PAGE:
“The stewards also found that while Renault used ‘innovative solutions to exploit certain ambiguities’, the system was not in breach of the F1 Technical Regulations. However, Renault were found to have breached F1’s Sporting Regulations relating to driver aids. F1 rules state the driver must drive the car alone and unaided, and the stewards found that the system meant the drivers were saved from making a number of adjustments during a lap, even if it wasn’t a substitute for driver skills or reflexes.”

It’s these words that have seen the F1 stewards find Renault technically guilty of the charge levied against them by Racing Point after the Japanese F1 round. As a result, both Nico Hulkenberg and Daniel Ricciardo have been stripped of their drivers’ points and the team of their championship points. It’s also seen the drivers that finished behind both Ricciardo and Hulkenberg move up in the post-Japan race standings. This also sees Racing Point gain five constructors’ championship points, and Toro Rosso three.

Daniel Ricciardo Japanese Grand Prix, Sunday 13th October 2019. Suzuka, Japan.

The claim from Racing Point, formerly Force India, was that Renault were using a ‘pre-set, automated brake bias system’. Video from the Renault cars’ on-board cameras allegedly showed the brake bias altering without any seeming input from the drivers. Renault do have the right of appeal.

Also under the microscope for Mexico is what appears to be an increasingly fractured relationship between Sebastian Vettel and Charles Leclerc. Both drivers have expressed their dissatisfaction with what may or not be “team orders” in respect to pit stops and positioning of cars for aerodynamic advantages. Leclerc’s form this year is clearly a thorn in Vettel’s side, and that’s translated to Leclerc having a nine point advantage over his older and more experienced team mate. Team leader Mattia Binotto said: “No, I don’t think there is the risk of losing control because there is a difference between not managing drivers and at least having the intent to manage them.”

On the fringes of this are the Mercedes duo of Lewis Hamilton and Valtteri Bottas. Bottas won in solid fashion at Suzuka, with Hamilton expected to tie up the drivers’ championship this weekend. Bottas current sees 274 points next to his name, with Hamilton over two rounds clear at 338. With 25 points for a win, and with Bottas having any logical chance of snaring the championship, he’d need an intervention from whichever deity he follows to have Hamilton not finish in the remaining four rounds. It does seem more likely that Hamilton will nail his sixth drivers’ championship in Mexico City, and Bottas will consolidate second.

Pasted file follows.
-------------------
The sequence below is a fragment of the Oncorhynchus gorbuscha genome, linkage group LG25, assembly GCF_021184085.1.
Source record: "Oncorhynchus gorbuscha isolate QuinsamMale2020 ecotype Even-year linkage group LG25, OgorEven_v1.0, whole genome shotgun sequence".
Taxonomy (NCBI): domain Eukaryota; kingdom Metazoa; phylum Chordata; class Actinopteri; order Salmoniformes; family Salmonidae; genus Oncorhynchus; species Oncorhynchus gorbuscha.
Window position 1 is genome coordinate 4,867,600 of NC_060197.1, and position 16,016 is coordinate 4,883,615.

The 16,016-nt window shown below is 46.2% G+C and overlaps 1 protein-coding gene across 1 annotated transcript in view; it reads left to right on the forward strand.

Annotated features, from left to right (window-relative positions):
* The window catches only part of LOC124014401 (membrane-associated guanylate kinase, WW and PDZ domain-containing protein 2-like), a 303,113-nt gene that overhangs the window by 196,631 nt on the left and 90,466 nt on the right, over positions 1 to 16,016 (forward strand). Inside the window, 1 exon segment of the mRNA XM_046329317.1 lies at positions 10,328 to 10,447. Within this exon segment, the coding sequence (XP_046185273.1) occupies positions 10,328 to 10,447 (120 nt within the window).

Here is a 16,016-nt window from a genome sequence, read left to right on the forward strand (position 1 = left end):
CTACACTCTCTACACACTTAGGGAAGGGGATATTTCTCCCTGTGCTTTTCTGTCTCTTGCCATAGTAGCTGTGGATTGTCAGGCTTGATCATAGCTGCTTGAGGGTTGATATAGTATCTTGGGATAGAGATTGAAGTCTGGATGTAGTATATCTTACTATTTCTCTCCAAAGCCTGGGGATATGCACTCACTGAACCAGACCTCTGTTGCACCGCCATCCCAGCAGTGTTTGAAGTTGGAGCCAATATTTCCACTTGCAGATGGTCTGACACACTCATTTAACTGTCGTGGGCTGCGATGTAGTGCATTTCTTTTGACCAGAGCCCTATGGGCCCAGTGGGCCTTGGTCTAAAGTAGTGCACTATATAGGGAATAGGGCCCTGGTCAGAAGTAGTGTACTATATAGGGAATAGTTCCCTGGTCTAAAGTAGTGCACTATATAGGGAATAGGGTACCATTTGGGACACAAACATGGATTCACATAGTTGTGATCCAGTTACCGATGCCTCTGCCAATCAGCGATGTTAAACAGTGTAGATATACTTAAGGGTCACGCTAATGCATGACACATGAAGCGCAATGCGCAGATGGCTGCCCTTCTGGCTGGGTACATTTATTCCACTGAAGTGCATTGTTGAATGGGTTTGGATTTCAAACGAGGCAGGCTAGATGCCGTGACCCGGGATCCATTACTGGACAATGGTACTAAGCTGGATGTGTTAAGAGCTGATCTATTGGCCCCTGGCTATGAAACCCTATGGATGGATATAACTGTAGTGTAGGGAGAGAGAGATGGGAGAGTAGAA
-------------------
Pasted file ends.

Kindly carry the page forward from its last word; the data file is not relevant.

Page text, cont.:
Leclerc is in 3rd, and has 223 points. He’s eleven ahead of both Vettel and Red Bull’s Max Verstappen. This leads to a possibility of any of the three holding down 3rd after the American F1 GP, and, more enticingly, fireworks from Ferrari’s warring drivers.

The Formula 1 Gran Premio De Mexico at Autódromo Hermanos Rodríguez sees practice starting at 10am local time on Friday, October 25. Qualifying sees the cars hit the track from 13:00 on Saturday, with the race starting at 14:10 on Sunday, October 27. The race distance is 71 laps over the 4.304 kilometres of track, with 17 corners and one very long straight. Total race distance is 305.357 kilometres. Bottas has form here with a fastest lap time of 1:18.741 last year.
What makes this race unique in the calendar is the height. Located at 2000 metres above sea level, oxygen levels are around 4% lower than at sea level, meaning drivers, teams, and cars, will have to work harder for the same result.